Conviction‘ is an utterly compelling page-turner of a book. Miss it at your peril. 

Vic x

Don’t Quit the Day Job: Martyn Taylor

Lots of people don’t realise that although you may see work by a certain author on the bookshelves in your favourite shop, many writers still hold down a day job in addition to penning their next novel. In this series, we talk to writers about how their current – or previous – day jobs have inspired and informed their writing.

Martyn Taylor, a member of Elementary Writers, is with us today to talk about how his day job has affected his writing. 

Vic x

For Wild Wolf copy

Are we authors or writers?  No, we are liars.  Our stories did not happen.  Our characters live only in our imaginations.  Even the most meticulous historical author only presents a cartoon because it is impossible to know the entirety of the actuality.

Crime writers deal with liars.  Bad guys do not care they are lying.  Good guys have problems with truth.  Why?  We all lie every day, although accepting consequences ranging from the disapproval of a loved one to being taken to a place of execution and hanged by the neck until we are dead.  Fiction is the art of good lying, which means knowing the motivation of our liars.

Cover1 (1)

I have had two occupations that brought me into contact with chronic liars.  As a portfolio manager in the City I was daily invited to pay more for what was on offer than it was worth.  Because I was dealing for clients I had no personal stake in the transaction and so could buy their bill of goods because – as Danny De Vito put it – it was ‘other people’s money’.  These barrow boys with their red braces and Oxbridge degrees worked in an institution that still has a motto ‘My Word is My Bond’, but – as has been so often shown – these guys never signed a contract they didn’t have five ways from Friday of slithering out from under if things went wrong.  Their motto, as expressed by a stock broker who took me to lunch, was ‘If God didn’t mean them to be sheared he wouldn’t have made them sheep’.  ‘Them’ being those outside the gilded circle, you and me.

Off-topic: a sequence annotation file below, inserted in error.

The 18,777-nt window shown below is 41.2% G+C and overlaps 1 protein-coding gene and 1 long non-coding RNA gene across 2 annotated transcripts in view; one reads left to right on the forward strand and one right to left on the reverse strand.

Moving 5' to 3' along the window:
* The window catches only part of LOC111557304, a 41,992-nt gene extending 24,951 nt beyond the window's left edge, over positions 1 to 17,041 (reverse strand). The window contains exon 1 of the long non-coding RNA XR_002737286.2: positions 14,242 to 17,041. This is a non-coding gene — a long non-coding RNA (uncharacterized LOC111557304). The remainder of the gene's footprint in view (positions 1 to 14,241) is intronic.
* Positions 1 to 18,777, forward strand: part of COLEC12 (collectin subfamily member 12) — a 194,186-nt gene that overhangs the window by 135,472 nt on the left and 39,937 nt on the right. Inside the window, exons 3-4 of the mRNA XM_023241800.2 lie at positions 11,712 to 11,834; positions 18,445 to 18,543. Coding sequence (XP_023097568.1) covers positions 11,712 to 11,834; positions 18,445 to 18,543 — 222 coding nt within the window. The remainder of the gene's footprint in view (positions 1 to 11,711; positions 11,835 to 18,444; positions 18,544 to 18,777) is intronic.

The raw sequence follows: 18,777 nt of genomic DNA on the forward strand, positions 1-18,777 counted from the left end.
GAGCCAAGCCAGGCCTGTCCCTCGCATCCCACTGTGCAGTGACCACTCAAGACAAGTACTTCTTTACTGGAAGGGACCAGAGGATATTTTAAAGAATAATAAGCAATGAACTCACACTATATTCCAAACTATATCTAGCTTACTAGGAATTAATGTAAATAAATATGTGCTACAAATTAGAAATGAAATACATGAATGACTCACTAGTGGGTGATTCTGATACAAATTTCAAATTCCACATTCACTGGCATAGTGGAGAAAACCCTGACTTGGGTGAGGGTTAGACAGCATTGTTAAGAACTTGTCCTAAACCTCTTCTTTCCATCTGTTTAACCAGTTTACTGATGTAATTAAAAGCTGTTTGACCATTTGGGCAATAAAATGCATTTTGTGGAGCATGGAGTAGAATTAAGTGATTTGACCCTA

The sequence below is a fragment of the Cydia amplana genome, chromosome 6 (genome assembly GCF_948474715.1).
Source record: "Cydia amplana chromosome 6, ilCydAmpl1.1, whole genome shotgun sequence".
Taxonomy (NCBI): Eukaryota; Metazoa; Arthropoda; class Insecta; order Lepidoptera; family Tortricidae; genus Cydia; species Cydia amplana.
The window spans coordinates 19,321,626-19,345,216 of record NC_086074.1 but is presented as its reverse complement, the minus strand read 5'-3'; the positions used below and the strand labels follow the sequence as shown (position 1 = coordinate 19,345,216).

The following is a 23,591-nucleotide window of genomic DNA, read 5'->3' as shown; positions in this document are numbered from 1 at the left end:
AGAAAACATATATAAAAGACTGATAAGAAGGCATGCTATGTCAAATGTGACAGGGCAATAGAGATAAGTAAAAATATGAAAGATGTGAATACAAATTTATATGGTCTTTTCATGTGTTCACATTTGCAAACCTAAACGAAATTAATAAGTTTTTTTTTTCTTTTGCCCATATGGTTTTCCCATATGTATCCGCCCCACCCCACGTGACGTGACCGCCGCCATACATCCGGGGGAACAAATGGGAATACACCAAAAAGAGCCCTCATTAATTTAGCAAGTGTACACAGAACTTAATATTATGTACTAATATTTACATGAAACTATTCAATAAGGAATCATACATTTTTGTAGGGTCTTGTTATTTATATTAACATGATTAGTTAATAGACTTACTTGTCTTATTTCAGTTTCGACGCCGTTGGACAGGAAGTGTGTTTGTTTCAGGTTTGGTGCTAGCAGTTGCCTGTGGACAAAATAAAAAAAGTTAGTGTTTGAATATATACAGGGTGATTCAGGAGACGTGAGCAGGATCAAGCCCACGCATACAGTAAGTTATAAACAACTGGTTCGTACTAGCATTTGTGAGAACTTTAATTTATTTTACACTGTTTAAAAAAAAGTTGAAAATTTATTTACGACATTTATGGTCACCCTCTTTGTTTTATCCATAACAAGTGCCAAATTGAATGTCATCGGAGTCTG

These liars do not know they are lying.  The difference between them and someone trying the Nigerian scam online is that the scammers know they are lying.  Presenting these liars in fiction is almost impossible because of the corrosive universality of their lying and the fact that the finance industry is so ‘valuable’ that the liars buy off our gate keepers with pocket change.  We accept their edifice of lies as normality.  They may have problems selling me their Ponzi schemes but, yes, I did have PPI.

As an investigator of motor thefts and accidents I was daily confronted by those stalwarts of crime fiction, unreliable witnesses, people recounting what they believe they witnessed rather than what actually happened.  Four ‘independent’ witnesses will give you at least six plausible versions of events and believe they are telling the truth.

Some, however, lied outright, mostly for simple financial gain.  Knowing them was relatively easy:  they began by saying ‘To tell the truth…’

Others had murkier motivations.  They could not allow themselves to be overtaken by a woman, or possibly have caused loss to someone of a different race, creed or colour.  With them the HL Mencken question was as important as it is in fiction.  ‘Why is this lying bastard lying to me?’  It is insufficient to be convenient or demanded by the plot.  Our antagonists must be as fully motivated as our protagonists.  We expect fiction to illuminate life rather than reflect it.  Everyday lying is as banal, captivating and convincing as flat soda.  Nobody expects life to make sense.  Everyone demands that fiction does.

Which is why we must lie better in our fiction than we do in real life.

**Killed Blog Tour** Guest Post

To celebrate the publication of Killed, Thomas Enger – creator of the wildly popular Henning Juul series – is with us today to share some interesting facts about himself.

My thanks to Thomas and Orenda Books for having me on the blog tour.

Vic x

Granite Noir fest 2017. Thomas Enger.

Ten things you didn’t know about Thomas Enger
by (uhm) Thomas Enger

  1. My very first work of fiction was an erotic short story (don’t know where it is now, and I don’t want to know)
  2. I’m addicted to a lipbalm called Mentholatum.
  3. I can’t live without slippers.
  4. I always weep when I watch the spaghetti scene in Lady and the Tramp on Christmas Day (tradition in Norway).
  5. In 1996 I worked through the summer just so I could buy myself a digital piano. I still have it and I still use it on a daily basis.
  6. I had to become 38 years old before I could stomach sushi. Now it probably is my favourite food.